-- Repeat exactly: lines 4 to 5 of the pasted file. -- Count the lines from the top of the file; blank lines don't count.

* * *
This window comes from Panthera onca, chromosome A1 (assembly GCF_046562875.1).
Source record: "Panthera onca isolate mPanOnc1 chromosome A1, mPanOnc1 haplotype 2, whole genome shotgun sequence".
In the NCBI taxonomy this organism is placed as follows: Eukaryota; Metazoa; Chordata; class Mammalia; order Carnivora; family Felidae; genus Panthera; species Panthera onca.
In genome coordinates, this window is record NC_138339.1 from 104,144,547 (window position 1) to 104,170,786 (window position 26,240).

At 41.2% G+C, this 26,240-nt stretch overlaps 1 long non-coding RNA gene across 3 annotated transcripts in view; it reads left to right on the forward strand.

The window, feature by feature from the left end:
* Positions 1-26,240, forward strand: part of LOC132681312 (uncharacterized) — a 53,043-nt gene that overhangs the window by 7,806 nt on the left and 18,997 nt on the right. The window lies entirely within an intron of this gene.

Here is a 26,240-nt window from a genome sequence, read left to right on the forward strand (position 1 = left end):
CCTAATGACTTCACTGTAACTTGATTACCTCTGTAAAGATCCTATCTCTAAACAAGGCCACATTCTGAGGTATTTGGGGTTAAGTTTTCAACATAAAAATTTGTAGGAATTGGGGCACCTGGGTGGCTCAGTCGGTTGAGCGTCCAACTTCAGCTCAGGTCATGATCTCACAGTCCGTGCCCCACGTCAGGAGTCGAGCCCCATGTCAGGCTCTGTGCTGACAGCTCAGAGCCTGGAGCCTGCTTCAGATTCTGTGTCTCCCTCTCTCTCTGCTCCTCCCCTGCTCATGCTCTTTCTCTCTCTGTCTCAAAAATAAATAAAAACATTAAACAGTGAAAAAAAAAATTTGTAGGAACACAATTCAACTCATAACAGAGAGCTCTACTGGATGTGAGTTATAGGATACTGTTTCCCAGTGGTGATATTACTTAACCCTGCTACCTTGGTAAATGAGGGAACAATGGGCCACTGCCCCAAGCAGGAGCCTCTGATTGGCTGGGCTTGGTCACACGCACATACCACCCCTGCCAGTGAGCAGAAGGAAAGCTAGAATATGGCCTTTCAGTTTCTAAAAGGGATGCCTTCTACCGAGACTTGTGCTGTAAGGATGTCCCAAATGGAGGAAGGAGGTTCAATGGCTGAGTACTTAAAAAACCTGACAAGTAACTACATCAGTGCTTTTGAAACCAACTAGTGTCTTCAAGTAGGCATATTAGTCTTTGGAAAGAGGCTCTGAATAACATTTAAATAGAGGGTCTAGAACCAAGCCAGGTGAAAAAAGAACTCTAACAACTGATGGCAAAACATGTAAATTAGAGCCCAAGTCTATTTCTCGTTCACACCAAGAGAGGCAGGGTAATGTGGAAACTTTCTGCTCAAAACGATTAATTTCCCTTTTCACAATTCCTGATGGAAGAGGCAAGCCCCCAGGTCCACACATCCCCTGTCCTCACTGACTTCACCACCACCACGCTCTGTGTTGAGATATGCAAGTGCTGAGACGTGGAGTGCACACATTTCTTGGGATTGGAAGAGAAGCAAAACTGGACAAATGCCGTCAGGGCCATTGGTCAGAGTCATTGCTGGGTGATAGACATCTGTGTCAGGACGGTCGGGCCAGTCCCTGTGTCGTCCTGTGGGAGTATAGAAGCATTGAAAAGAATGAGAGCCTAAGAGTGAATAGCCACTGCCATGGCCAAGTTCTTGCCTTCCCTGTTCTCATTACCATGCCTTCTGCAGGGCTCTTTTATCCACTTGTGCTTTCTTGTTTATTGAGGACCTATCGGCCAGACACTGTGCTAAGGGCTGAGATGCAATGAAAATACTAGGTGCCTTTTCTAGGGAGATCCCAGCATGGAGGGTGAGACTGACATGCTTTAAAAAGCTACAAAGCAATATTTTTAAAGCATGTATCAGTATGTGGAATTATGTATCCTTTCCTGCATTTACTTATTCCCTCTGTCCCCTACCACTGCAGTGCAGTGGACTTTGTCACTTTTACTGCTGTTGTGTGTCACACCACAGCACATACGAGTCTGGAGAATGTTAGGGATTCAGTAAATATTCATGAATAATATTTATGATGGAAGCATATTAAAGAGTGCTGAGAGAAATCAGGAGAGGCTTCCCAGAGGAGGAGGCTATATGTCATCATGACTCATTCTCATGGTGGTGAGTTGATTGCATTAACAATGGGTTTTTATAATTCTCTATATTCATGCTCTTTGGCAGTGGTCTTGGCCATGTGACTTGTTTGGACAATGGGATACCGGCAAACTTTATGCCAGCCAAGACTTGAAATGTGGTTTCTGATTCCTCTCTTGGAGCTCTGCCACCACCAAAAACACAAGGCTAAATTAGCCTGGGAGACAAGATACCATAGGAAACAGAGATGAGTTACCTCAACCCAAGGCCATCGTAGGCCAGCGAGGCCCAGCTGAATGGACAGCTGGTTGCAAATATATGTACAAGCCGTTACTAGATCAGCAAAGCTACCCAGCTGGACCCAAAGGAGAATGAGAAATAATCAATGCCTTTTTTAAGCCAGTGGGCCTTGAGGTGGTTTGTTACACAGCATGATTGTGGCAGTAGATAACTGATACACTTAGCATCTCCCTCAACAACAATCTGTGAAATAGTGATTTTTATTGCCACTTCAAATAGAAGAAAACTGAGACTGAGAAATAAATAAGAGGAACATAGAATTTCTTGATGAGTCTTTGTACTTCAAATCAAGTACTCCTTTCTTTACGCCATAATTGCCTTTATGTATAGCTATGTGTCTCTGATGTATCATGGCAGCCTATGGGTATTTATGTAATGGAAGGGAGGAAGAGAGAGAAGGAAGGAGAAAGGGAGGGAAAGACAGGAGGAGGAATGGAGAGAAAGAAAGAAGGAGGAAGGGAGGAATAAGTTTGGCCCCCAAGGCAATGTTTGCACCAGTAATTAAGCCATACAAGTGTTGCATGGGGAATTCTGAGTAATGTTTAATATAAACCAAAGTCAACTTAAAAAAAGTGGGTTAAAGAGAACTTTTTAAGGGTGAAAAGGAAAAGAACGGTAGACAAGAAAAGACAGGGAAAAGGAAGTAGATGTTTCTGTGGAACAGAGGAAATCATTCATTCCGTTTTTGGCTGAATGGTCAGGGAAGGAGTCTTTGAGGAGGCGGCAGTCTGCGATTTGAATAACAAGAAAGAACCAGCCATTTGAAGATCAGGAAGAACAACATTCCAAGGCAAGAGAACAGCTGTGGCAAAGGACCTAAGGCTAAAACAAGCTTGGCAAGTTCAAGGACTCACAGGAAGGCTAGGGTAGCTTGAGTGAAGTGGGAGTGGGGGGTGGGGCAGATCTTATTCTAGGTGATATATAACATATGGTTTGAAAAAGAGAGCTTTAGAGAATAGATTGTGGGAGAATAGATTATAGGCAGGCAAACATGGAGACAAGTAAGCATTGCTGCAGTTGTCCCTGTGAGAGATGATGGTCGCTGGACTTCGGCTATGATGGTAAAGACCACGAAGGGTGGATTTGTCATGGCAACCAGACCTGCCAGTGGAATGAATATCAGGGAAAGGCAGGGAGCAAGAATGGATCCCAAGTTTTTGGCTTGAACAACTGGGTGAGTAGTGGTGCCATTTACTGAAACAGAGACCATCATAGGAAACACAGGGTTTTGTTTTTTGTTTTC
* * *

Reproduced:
In genome coordinates, this window is record NC_138339.1 from 104,144,547 (window position 1) to 104,170,786 (window position 26,240).

At 41.2% G+C, this 26,240-nt stretch overlaps 1 long non-coding RNA gene across 3 annotated transcripts in view; it reads left to right on the forward strand.